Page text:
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Trees from Lake Volta could be used to rebuild Notre Dame

Trees from the bottom of an African lake could be used to rebuild Notre Dame Cathedral after Kete Krachi Timber Recovery, a private company based in Ghana pledged to provide the massive replacement wooden beams at cost.

Experts had ruled out replacing the 1,300-year-old oak timbers, as the trees that are required take hundreds of years to grow to the right size and are only found in primary forests untouched by human activity.

Lake Volta was created in 1964 as a result of the construction of the Akosombo Dam in Ghana, and is the world’s largest man-made lake, with a surface area of over 3,000 square miles – slightly less than half the size of Wales. The flooding submerged vast tracts of hardwood forest, and this timber – estimated at over 14 million3 – is perfectly preserved.

Francis Kalitsi, chairman of Kete Krachi Timber Recovery, said: “The wood in Lake Volta is perfect for rebuilding Notre Dame Cathedral. The trees are old-growth tropical hardwoods, so are large enough to replace the massive old oak timbers, and dense and strong enough to bear the load of the structure. The timber from Volta Lake will provide quality, beauty, performance, and character, without having to cut down a single living tree.”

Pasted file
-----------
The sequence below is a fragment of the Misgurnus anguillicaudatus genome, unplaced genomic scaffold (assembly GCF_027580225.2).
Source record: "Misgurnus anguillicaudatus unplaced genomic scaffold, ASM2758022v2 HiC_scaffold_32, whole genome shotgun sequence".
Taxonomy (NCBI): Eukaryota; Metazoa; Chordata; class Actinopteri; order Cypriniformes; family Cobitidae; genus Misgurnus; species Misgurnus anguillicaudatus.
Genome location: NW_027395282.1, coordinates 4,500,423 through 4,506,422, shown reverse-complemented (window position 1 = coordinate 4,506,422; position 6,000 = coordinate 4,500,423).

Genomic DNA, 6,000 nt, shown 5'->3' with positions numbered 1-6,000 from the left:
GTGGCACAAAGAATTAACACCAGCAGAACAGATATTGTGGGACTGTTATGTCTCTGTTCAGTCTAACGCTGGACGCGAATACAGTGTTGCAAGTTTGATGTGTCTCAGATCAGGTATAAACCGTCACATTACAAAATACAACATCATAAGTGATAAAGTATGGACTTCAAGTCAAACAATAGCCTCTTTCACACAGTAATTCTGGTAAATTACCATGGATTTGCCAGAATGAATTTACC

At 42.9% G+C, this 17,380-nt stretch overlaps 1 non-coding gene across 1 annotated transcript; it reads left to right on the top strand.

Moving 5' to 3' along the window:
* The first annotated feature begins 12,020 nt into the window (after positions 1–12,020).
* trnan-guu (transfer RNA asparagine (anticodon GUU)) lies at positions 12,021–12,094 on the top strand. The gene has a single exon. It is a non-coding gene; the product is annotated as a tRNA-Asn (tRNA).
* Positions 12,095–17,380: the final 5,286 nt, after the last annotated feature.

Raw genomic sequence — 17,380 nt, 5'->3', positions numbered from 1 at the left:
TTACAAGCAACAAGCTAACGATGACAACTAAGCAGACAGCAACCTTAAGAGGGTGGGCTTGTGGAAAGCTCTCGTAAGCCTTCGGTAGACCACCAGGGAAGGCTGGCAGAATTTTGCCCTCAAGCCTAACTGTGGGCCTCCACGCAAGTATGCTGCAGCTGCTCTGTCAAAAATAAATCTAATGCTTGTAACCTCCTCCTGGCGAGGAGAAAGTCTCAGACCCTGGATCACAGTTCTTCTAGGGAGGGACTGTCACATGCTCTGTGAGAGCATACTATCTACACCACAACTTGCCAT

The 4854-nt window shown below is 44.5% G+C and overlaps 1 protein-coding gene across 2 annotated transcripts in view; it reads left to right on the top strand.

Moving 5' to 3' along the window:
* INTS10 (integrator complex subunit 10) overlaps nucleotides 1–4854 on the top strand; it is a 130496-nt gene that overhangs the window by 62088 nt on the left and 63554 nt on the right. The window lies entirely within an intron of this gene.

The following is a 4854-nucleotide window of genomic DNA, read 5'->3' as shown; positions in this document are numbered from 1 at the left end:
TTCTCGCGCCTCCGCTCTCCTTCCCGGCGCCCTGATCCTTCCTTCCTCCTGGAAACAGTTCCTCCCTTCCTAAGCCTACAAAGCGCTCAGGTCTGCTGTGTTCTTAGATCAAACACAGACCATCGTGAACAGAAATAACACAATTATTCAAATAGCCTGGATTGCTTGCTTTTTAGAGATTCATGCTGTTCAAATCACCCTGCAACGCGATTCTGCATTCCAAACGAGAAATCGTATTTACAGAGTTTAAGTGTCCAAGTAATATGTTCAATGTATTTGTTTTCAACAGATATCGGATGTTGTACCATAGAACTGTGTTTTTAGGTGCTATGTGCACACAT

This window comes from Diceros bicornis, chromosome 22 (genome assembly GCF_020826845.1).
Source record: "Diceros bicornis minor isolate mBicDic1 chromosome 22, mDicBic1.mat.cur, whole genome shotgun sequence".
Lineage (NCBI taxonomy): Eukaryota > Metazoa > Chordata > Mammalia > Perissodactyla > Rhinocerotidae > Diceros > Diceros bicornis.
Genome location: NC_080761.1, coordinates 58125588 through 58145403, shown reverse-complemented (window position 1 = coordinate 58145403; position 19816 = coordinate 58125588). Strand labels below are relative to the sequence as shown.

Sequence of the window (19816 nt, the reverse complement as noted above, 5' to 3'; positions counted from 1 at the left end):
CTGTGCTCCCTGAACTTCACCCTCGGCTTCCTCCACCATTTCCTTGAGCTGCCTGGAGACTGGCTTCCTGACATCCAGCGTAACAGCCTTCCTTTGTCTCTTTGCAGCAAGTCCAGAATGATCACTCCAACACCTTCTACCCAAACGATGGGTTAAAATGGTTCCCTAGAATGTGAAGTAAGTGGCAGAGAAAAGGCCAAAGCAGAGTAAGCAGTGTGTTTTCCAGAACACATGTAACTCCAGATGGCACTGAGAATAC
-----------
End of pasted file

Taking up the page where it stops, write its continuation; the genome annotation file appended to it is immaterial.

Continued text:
At full capacity Kete Krachi Timber Recovery will be the largest hardwood timber operation in Africa and will provide a significant boost to both local employment and to the Ghanaian economy, producing valuable hardwood with minimal environmental impact. With Ghana’s forest cover reduced by 90% since 1900, salvaging timber from Lake Volta will enable Ghana to maintain timber exports whilst undertaking reforestation to regenerate the country’s remaining living forests.

Image by Markus Naujoks from Pixabay

 

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